Chapter 29. EVALUATION
chapter has FIVE
web pages--be sure to also
in this chapter.
You may go to
them by clicking
on the links
or in the right
This introductory page of the
"Evaluation" chapter offers a simple, brief summary. For more, go to "Basics" and
to "Sample Papers"
by students. If
you understand this type of paper already or want to explore it in more depth, you might prefer to read "Advanced
Methods." All five web pages of this chapter are listed at the
top of this page--and also in the
right-hand column. Simply click on one of the five pages.
evaluation is a controlled judgment of something or someone
using a set of criteria--a set of standards or guidelines. An evaluation
of effectiveness, which is what this chapter covers, generally--in academic and
professional writing--answers questions about how effective a text of a reading,
or a person is.
An evaluation is not a disagreement or argument against the
content of something; rather, it is a discussion of the quality of a
writing--e.g., whether the argument (if there is one) is well or poorly
structured, supported, or detailed; whether the writing style is appropriate,
efficient, or well toned; whether the audience is appropriately addressed;
Examples of evaluations include legal arguments in courts,
instructors' evaluations of student work, business evaluations of proposals, and
professional evaluations of potential or current employees. The Constitution
of the United States, while not an evaluation in and of itself, is a set of
criteria or guidelines that were developed in order to effectively evaluate the
British rule of the American colonies and the type of government that would be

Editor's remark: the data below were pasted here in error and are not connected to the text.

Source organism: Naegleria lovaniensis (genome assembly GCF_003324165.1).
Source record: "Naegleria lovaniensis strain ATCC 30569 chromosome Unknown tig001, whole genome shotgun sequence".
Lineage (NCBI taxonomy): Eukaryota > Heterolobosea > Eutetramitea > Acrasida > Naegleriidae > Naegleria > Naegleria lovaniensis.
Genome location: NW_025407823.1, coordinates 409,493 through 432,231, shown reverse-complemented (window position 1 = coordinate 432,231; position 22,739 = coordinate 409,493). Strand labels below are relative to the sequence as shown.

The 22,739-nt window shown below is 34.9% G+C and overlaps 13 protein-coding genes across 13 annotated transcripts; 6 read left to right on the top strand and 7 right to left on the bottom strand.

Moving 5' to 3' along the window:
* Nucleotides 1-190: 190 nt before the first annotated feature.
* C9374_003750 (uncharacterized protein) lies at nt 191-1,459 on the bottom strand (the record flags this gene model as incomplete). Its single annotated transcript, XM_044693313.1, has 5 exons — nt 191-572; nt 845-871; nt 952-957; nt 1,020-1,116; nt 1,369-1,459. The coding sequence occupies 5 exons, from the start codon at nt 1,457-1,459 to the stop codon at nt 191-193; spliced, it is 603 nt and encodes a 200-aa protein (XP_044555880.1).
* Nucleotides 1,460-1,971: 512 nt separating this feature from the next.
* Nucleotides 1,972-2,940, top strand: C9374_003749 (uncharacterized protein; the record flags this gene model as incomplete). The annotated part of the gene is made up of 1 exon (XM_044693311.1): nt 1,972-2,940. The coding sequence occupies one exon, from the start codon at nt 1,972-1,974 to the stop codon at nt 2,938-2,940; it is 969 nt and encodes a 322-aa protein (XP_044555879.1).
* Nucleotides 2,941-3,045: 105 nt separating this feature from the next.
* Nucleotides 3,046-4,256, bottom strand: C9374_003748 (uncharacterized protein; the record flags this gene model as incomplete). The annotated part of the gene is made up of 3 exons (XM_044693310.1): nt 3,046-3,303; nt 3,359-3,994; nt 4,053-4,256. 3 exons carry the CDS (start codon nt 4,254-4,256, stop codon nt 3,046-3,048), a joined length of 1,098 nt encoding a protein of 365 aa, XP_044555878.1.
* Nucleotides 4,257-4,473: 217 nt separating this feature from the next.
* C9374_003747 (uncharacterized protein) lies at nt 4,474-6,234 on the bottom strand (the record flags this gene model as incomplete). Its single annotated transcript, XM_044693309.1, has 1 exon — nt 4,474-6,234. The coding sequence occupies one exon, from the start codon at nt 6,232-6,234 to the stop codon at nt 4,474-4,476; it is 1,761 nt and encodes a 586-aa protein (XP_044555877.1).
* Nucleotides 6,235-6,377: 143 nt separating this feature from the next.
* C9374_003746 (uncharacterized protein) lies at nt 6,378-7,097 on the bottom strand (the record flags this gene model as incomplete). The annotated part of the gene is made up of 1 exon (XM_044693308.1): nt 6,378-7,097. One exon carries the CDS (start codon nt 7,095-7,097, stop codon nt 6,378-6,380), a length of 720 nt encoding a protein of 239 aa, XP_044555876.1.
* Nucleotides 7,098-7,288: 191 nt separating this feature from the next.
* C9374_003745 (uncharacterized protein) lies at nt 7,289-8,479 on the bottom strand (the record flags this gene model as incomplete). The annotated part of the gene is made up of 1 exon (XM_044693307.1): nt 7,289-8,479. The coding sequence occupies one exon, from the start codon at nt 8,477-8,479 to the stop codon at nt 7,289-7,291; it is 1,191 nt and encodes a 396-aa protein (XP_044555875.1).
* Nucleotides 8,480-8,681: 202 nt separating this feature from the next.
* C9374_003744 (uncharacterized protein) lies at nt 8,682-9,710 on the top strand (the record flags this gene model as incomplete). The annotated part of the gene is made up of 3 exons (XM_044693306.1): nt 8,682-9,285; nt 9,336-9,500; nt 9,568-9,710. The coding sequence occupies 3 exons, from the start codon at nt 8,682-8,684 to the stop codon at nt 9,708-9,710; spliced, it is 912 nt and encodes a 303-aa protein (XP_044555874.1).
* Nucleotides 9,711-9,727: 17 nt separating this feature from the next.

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The goal of writing an
evaluation is to choose
an argumentative reading or text, preferably one that you think could have been written,
organized, or argued better, and then evaluate its quality. If you need an online
text, go to links. If your instructor requests it, you may
have a brief first section, after the introduction, that summarizes the text. Then you should write the body of your evaluation by
judging several of your text's parts, methods, and/or structures: e.g., what is strong and/or weak,
what information is missing, biased, untrue, or falsely assumed, and the
emotions, affects, and effects created by the text. Do not give your
own opinions about the author's subject; rather, offer your opinions--using a
calm, logical, and balanced method and tone--about how well or poorly the author
presents his or her work.
Depending on what your
instructor expects, you may organize your paper in three to five topic sections
or as several point-by-point evaluations. In the beginning of each topic
section or point, first offer your own evaluative judgment briefly. Then support